Sell consulting deliverables, not your time. I initially made the mistake of selling my time by charging a monthly retainer, but soon realized it made my clients focus too much on my hourly rate and the number of hours I was working for them, which led to uncomfortable haggling over how much of my time they were getting, which ultimately capped my ability to take on more business. Once I switched to selling standardized deliverables such as websites (in 2003) and sales diagnostics and ideal customer profiles (in 2021), my clients switched to focusing on the deliverable the impact on their business, which freed up time for me to get more efficient about creating the deliverables and to scale the volume of business I could take on.
Find your first clients from your network. When you are new to consulting, your first clients will always be people you know because they’ve seen you work and look beyond the fact that you don’t have a roster of consulting clients to point to. My first consulting client in 2002 was actually the company that laid me off and I’ve since done projects for former bosses who have moved into new roles, former colleagues who have started their own businesses, investors who have previously recruited me for their startups and others who were referred by all of these groups.
Market yourself by sharing your point of view. Another huge benefit of selling deliverables is that it leads to working on similar problems over and over again, which in turn enables you to developing frameworks for diagnosing issues and organizing solutions. Sharing your frameworks and ideas online is a great way to market yourself to your network and develop new relationships, as well as codify your ideas. I started this blog in 2021 to stay top of mind with my network and since then it has generated a steady flow of consulting opportunities.
Look for channels to help you reach more clients. There are lots of ways to this, from marketplaces like Fiverr and Upwork to joining up with others who are selling similar or complementary services. I partnered with a consulting firm that was doing similar work to me but had more demand than they could fill with their own staff because it turns out it’s really hard to scale a consulting business while maintaining quality, so consulting firms are always looking for talent that can deliver a project. While I made less per project than I would have on my own, I got to work on a larger number of companies and projects and learn faster so the trade-off was well worth it.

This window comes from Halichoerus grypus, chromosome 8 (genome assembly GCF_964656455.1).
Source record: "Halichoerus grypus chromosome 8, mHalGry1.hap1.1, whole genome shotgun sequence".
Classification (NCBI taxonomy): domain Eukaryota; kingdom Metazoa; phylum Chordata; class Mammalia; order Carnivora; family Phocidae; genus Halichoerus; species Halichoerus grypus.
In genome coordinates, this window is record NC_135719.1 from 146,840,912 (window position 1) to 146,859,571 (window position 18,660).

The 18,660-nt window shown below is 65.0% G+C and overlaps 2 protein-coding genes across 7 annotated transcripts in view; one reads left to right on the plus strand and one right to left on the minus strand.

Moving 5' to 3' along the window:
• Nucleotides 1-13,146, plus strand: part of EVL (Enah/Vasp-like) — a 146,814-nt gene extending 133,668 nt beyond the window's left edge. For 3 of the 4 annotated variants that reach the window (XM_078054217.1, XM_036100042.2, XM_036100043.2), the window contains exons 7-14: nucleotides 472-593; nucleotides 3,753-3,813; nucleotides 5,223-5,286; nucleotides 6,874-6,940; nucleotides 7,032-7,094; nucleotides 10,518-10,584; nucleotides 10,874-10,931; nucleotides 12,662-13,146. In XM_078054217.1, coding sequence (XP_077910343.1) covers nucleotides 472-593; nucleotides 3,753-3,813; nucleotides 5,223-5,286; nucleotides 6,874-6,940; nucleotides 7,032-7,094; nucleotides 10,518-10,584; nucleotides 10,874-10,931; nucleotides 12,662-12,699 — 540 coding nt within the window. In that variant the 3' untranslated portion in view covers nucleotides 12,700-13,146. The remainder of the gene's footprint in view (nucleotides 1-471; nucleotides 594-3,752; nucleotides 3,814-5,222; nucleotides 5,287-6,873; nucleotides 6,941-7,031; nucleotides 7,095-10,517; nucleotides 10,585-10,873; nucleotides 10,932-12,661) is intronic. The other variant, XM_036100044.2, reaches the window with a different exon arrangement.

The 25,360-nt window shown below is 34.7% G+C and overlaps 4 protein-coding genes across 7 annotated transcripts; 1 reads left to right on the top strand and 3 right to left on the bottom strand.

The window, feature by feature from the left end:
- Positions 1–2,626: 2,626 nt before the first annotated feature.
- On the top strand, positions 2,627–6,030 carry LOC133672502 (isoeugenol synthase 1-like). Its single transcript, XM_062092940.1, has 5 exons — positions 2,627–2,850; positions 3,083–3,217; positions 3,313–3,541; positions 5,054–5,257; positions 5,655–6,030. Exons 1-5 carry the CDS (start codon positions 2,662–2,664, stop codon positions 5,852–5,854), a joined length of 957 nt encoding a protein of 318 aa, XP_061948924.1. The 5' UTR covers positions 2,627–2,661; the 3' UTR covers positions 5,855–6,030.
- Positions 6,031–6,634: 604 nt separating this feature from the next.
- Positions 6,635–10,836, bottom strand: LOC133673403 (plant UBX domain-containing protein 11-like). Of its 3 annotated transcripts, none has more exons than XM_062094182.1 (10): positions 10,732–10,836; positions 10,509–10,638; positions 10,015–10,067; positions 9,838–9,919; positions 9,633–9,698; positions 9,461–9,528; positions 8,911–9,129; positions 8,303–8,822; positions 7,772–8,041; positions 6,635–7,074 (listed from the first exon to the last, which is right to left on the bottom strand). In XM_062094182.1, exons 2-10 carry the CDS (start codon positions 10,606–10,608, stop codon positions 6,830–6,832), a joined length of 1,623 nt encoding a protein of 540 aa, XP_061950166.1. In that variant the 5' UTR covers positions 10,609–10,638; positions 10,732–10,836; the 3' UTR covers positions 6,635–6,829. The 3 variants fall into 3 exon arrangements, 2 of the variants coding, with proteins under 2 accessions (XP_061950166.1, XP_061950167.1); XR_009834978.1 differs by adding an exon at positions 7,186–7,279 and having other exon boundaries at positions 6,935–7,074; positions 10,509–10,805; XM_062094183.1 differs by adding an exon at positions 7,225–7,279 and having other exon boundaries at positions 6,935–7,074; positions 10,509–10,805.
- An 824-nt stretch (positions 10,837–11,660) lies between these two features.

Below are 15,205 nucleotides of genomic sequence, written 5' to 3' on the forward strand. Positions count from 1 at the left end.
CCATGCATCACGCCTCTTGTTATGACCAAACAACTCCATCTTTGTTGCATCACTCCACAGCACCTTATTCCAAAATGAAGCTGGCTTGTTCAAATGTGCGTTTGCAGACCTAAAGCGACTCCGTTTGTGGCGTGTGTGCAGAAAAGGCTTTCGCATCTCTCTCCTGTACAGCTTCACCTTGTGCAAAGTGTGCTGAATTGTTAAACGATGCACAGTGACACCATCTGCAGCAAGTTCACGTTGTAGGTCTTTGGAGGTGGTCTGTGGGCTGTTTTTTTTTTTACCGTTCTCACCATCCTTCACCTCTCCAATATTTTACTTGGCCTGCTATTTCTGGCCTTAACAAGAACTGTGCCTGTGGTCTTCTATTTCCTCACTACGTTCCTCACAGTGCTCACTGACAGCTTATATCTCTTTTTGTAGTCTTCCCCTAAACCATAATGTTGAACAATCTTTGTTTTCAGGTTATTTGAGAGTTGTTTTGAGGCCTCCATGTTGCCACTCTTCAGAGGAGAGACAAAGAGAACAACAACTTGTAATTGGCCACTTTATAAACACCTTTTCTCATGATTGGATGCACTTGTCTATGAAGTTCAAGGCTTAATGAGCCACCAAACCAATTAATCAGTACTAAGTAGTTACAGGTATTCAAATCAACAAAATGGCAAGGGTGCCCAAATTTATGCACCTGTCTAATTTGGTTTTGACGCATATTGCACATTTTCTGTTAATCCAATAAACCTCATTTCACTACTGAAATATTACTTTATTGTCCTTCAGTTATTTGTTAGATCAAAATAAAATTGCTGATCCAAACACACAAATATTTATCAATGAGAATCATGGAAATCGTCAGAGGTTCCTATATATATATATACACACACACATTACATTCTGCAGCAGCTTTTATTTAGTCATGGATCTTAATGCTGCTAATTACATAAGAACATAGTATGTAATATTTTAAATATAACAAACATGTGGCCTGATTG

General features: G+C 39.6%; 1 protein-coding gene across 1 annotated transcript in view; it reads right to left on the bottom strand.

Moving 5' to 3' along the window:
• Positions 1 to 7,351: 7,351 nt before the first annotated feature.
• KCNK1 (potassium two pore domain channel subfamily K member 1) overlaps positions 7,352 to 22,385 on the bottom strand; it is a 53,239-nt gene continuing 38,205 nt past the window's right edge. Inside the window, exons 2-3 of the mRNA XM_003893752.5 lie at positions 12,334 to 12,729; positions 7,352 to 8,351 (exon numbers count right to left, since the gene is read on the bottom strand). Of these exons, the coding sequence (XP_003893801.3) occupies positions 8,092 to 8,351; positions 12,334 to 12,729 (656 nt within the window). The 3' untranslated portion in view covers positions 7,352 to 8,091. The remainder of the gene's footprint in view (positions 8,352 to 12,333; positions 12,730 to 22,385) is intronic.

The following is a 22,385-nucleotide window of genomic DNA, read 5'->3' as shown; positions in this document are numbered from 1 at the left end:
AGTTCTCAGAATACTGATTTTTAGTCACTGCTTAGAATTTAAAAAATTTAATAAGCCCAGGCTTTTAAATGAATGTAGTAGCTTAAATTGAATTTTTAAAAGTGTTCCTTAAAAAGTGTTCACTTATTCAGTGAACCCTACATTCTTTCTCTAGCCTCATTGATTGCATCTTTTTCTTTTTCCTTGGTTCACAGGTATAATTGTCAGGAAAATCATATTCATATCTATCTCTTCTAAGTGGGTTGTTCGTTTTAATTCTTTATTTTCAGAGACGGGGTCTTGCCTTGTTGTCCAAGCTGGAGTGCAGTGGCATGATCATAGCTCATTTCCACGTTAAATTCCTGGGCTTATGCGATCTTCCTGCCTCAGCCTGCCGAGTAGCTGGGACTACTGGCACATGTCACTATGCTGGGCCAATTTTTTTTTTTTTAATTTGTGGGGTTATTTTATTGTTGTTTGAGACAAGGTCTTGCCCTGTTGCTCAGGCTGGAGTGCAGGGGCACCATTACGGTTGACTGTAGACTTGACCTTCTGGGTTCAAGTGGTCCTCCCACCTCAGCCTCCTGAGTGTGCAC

Use your client’s standard agreements. The vast majority of companies have their own independent contractor agreement template, with standard terms that vary little from company to company. I’ve found it way faster to use these agreements rather than creating my own as its doesn’t have to go through a legal review on their side and it gives you multiple data points to push back on any outlier terms you run into. All I usually have to do is list the deliverables on the statement of work.
Qualify all opportunities. As you start to do more consulting it’s very easy to get pulled in different directions by different clients with different types of projects, so it’s very important to ensure that the work fits into an existing deliverable. If it doesn’t, you will have to develop a new process, which will suck up your time and take you away from doing repeatable work. It’s also very easy to get stuck in a lengthy sales process trying to sell a consulting project to a client who isn’t sure what they want. My golden rule here is to only sell to people who know how to buy — if they haven’t bought consulting before or been a consultant themselves, stay away from them, unless you are certain you want to go work for them full time.